Excavation of ancient tomb reveals unknown history

The two-month excavation of an ancient brick tombs unearthed at Gia Thuy Primary School in the northern province of Ninh Binh has shed new light on its shape, scale and structure, according to Dr Nguyen Ngoc Quy from the Institute of Archeology.

Excavation of ancient tomb reveals unknown history

Ceramic items found inside the ancient brick tomb.

The results of the excavation were announced at a recent conference held by Ninh Bình province's Department of Culture and Sports, attended by specialists from the Institute of Archeology and University of Social Sciences and Humanities.

At the conference, the delegates discussed the historical and cultural values of the relic as well as plans to preserve and promote it.

The excavation of the ancient tombs began in July on a total area of 280sq.m within Gia Thuy Primary School located in Gia Thuy commune.

The results have provided more scientific information about ancient tombs built in the first A.D. 10 centuries in Vietnam.

The tomb has rectangular structure with a dome, 8.46m in length divided into three parts. Its wall is made of two layers of bricks, the edges of which are decorated with patterns of different motifs while its bottom is flat.

The previous school yard leveling process had destroyed the entire tomb dome. The excavation also shows that the tomb has been excavated many times as the entire tomb has been disturbed while the ceramic burial items have been scattered.

Excavation of ancient tomb reveals unknown history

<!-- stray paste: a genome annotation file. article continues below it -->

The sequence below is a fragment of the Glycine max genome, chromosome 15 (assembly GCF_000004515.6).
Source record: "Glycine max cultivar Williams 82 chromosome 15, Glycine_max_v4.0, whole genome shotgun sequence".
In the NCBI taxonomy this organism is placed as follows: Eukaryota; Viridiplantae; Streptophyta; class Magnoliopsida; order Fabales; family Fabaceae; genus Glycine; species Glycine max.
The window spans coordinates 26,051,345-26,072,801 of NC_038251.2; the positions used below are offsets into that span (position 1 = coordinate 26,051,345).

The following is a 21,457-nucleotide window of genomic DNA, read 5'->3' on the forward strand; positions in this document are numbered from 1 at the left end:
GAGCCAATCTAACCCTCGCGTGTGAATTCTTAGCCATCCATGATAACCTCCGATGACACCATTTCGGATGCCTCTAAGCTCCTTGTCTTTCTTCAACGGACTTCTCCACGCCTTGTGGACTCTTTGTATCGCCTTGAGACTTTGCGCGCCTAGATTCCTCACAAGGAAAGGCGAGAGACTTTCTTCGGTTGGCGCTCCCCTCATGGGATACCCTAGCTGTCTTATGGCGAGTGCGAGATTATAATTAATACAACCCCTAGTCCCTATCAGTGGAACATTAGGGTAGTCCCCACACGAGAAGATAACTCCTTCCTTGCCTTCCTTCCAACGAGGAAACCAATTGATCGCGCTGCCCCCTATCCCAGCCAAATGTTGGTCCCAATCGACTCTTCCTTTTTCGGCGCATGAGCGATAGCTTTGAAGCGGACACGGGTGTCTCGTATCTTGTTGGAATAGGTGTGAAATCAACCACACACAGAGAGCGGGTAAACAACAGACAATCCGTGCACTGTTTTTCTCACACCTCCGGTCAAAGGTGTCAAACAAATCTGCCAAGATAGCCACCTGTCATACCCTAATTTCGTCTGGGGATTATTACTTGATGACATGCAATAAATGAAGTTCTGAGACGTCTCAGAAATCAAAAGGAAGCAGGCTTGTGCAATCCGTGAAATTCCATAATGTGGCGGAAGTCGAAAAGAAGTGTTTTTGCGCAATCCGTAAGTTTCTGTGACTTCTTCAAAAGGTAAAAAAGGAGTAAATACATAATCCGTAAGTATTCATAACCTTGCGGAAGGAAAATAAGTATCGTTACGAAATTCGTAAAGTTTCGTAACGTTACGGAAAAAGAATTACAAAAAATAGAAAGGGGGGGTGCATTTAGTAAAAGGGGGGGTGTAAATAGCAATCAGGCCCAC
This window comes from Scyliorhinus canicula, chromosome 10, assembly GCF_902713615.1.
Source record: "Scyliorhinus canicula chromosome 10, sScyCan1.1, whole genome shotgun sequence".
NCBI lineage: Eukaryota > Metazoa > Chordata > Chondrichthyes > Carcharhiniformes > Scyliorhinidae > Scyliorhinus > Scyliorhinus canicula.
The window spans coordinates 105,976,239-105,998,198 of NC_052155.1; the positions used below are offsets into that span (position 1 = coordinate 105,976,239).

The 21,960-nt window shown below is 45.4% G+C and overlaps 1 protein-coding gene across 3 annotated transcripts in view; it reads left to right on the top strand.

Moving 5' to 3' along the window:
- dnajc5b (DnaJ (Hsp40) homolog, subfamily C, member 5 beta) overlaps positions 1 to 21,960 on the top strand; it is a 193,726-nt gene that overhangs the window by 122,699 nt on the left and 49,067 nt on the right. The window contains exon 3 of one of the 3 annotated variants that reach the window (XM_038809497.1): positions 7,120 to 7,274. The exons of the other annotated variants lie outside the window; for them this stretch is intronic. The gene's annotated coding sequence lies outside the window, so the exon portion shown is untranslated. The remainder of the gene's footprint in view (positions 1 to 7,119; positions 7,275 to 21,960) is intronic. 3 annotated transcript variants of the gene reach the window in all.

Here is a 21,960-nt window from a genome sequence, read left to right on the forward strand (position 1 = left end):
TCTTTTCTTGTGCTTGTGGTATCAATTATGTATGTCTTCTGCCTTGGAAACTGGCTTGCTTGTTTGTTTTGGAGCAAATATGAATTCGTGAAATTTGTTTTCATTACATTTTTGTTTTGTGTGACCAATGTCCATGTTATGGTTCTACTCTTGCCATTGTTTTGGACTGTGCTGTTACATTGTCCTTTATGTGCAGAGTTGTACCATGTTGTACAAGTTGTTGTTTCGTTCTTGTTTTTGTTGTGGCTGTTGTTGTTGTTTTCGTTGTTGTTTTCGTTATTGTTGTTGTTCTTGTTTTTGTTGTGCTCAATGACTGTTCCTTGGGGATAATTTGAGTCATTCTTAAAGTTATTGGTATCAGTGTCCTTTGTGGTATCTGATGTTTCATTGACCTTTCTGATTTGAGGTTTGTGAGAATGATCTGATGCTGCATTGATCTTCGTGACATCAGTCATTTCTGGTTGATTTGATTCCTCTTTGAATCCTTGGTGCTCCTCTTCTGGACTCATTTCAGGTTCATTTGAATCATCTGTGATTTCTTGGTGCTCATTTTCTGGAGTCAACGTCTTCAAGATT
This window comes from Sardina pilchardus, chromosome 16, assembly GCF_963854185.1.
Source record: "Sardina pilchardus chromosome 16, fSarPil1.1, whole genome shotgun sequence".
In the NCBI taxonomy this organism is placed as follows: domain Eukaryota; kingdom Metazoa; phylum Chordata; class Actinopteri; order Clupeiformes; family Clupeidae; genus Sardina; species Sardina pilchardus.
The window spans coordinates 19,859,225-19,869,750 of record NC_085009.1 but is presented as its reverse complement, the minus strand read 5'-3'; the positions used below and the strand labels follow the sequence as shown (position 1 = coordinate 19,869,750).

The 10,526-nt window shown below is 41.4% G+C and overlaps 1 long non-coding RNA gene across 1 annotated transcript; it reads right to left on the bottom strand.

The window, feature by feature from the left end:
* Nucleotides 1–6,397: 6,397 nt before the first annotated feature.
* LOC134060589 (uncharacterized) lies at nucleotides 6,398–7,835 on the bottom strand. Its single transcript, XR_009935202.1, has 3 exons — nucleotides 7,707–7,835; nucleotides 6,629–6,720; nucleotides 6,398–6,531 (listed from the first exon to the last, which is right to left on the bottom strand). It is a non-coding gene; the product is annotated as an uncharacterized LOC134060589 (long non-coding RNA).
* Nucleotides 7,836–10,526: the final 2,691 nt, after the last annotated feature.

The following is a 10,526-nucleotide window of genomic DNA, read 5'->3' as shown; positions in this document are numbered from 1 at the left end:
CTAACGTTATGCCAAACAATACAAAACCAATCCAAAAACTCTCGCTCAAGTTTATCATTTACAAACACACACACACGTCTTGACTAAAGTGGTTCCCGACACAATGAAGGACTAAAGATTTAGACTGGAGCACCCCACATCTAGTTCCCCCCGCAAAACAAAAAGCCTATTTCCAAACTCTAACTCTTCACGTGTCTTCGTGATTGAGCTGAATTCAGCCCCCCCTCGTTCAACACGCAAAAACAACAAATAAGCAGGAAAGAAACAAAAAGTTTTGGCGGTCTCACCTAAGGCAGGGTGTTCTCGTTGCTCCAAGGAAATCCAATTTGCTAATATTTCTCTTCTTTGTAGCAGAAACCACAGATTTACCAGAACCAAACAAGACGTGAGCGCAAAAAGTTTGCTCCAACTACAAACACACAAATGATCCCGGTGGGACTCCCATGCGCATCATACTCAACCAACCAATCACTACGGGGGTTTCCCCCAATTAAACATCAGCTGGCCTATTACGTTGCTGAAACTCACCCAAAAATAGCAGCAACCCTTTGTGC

Vietnamese archaeological professors and specialists visit the excavation site of the ancient brick tombs located in Gia Thuy commune, Nho Quan district in Ninh Binh province.



"The research of its scale and the remaining objects reveals that the tomb belongs to a high-ranking mandarin in contemporary society, which is also a confirmation to the long-standing existence and the development of the land," Quy said.

In addition, the excavation at My Ha Communal House also in Gia Thuy commune where King Dinh Tien Hoang (924-979) and Queen Duong Van Nga (952-1000) are worshipped has revealed the foundations of an ancient house lying 0.5m deep underground.

The conference also discussed a plan to temporarily re-bury the brick tombs and foundations of My Ha Communal House to preserve the relics in the ground until there are further plans to promote their values in the future. Meanwhile, the land above could still be used as school grounds and serve the religious needs of the locals at My Ha Communal House.

According to Professor Lam Thi My Dung, also the director of the Museum of Anthropology, University of Social Sciences and Humanities, the excavation of the brick tomb relics and ancient architectural foundations will contribute to clarifying the cultural and historical values, as well as the role of Ninh Binh province in the first ten centuries, particularly the formation and development of the country Dai Co Viet, an independent Vietnamese polity founded in 968 A.D. by the local hero Dinh Bo Linh, in the 10th century.

She also suggested Ninh Binh provincial People's Committee build plans and instructions to preserve and promote the values of the relics. In addition, the ancient brick tomb is located in the school yard of Gia Thuy commune so it would be an opportunity to educate the students about the history of their hometown by setting up signboards and exhibiting photos.

(Source: VNA)